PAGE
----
Deception, by Lee Nichols (Bloomsbury,2010, YA, 304 pages in ARC form)
Emma is on her own after her antique-dealer parents set off on a business trip, and the manager of their antiques store abruptly quits. She's doing just fine....except that she is seeing things. Spooky things. And then her new friend Natalie plans a party in Emma's home, things get out of hand, and Emma ends up in the custody of child services. Fortunately (?) a family friend appears to save her--Bennet Stern, a very handsome college student, and her new official guardian. He whisks her off to New England, installs her in a historic home, and enrolls her in a private school that's very high quality indeed. And then leaves her, apart from brief visits, to her own devices.
The school part goes remarkably well (Emma is lucky to fall in with the elite kids of the already elite school), but every day Emma's haunting visions seem to grow stronger. Gradually she realizes that she is surrounded by ghosts...and not all of them are friendly. And gradually she realizes that there are secrets her family has been keeping from her--including secrets, not just about ghosts, but about a series of gruesome murders.
Life as a teenage girl is tricky enough--Emma fantasizes about Bennet, while at the same time the golden boy of her new school falls in love with her. Throw in a bunch of ghosts, an international ghost keeping secret society, a love story gone wrong from far in the past, and a murderer who isn't alive, and life really gets interesting.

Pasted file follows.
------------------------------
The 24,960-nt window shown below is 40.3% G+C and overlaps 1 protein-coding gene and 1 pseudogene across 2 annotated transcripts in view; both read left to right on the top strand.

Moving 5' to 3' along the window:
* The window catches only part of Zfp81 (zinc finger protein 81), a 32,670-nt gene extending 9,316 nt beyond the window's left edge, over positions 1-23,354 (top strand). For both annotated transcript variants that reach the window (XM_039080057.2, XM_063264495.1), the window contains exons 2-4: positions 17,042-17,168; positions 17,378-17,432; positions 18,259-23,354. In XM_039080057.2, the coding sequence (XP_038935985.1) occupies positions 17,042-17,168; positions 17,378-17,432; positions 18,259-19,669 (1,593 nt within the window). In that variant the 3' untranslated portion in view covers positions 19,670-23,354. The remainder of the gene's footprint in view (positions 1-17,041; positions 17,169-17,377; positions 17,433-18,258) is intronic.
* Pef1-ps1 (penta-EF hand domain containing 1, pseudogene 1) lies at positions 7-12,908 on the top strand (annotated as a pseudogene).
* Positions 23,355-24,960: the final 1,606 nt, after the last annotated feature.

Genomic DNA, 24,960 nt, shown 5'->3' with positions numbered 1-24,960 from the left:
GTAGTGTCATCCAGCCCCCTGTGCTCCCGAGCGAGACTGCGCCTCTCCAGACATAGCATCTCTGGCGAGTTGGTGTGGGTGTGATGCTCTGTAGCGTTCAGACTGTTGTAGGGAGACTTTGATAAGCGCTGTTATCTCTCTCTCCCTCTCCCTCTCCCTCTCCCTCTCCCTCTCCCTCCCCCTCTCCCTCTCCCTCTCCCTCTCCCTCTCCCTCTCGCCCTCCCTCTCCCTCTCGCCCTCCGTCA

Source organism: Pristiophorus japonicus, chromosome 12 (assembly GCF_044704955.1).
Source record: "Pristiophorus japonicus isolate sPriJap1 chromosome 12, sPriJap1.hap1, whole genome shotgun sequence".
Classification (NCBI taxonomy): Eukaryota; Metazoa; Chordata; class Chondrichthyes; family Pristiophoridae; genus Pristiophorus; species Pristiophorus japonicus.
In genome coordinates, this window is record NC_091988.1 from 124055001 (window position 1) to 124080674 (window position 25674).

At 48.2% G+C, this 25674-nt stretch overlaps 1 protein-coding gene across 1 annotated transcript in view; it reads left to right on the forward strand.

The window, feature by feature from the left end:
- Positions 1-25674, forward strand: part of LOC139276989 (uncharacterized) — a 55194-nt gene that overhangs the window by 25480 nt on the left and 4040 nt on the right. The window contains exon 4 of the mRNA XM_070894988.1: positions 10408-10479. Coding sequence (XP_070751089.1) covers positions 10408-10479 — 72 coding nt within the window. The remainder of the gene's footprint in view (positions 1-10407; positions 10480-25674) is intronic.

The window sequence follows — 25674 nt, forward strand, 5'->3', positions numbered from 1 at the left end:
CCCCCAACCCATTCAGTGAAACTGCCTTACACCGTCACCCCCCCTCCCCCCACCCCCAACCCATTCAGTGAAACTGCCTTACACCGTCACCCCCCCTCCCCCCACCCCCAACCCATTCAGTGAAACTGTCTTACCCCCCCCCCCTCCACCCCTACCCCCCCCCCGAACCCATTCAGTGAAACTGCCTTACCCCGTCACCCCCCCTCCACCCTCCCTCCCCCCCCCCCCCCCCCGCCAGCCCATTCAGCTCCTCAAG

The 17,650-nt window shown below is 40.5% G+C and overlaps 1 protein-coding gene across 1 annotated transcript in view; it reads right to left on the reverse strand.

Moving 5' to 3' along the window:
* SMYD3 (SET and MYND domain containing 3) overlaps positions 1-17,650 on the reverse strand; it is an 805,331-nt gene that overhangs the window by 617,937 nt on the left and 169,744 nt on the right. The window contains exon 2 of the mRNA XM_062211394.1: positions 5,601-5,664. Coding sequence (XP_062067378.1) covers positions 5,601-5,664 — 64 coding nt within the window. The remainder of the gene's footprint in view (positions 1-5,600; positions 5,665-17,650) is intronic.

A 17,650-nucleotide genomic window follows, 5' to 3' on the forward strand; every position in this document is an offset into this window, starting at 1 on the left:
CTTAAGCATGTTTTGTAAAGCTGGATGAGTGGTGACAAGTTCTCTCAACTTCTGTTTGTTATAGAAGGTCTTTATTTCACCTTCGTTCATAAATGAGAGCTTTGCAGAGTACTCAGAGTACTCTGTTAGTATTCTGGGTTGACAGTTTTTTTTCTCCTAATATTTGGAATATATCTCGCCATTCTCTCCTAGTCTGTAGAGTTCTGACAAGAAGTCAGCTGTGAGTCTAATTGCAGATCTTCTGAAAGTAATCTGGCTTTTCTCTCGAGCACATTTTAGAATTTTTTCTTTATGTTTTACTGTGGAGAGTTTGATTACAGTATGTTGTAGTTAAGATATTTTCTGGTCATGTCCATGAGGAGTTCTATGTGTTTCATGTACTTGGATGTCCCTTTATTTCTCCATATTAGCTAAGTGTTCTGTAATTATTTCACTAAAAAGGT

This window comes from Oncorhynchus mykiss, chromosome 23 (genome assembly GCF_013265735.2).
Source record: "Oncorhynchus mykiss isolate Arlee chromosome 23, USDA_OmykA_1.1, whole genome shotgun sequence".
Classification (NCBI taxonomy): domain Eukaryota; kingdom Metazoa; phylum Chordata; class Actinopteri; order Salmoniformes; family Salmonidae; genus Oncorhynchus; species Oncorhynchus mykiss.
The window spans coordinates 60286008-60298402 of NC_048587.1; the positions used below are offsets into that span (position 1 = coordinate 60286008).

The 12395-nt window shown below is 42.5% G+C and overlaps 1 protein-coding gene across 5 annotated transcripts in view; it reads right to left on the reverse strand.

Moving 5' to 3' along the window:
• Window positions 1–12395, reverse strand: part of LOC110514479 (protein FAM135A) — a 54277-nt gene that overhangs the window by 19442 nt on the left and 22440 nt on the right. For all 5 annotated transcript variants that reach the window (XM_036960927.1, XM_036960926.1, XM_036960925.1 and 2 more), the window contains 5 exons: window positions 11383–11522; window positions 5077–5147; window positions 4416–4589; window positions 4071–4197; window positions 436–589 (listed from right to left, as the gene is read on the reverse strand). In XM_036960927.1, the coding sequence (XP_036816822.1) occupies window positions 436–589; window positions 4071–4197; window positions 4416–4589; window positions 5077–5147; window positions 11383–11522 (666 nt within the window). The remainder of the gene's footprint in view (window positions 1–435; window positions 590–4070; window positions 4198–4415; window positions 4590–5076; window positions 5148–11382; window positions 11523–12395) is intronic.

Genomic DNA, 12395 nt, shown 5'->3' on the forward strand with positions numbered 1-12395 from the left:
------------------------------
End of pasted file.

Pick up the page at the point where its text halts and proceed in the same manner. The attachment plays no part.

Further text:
It's a fun, fast read, sure to be enjoyed very much by its target YA audience. And that being said, there's enough suspense (the dangers here are very, very real, and Nichols isn't afraid to make them immediate), combined with interesting living characters and engaging ghosts (some of my favorite characters were un-living) to hold the interest of the, um, older reader as well. Emma is neither a passive victim, but neither does she too quickly become a super-competent bad ghost fighter--she copes believably, but makes mistakes. I do think, however, that the romance aspect of the story will be enjoyed a lot more by teenagers than by me--Bennet leaves me cold. I'm curious, though, to see where his character will go in the sequel--it is almost certain that there is more to him than we see here--this book is not called Deception for nothing!
Other reviews at Persephone Reads, Book Crazy, Mindful Musings, Ellz Readz, and Novel Reaction.
(disclaimer: review copy received from the publisher)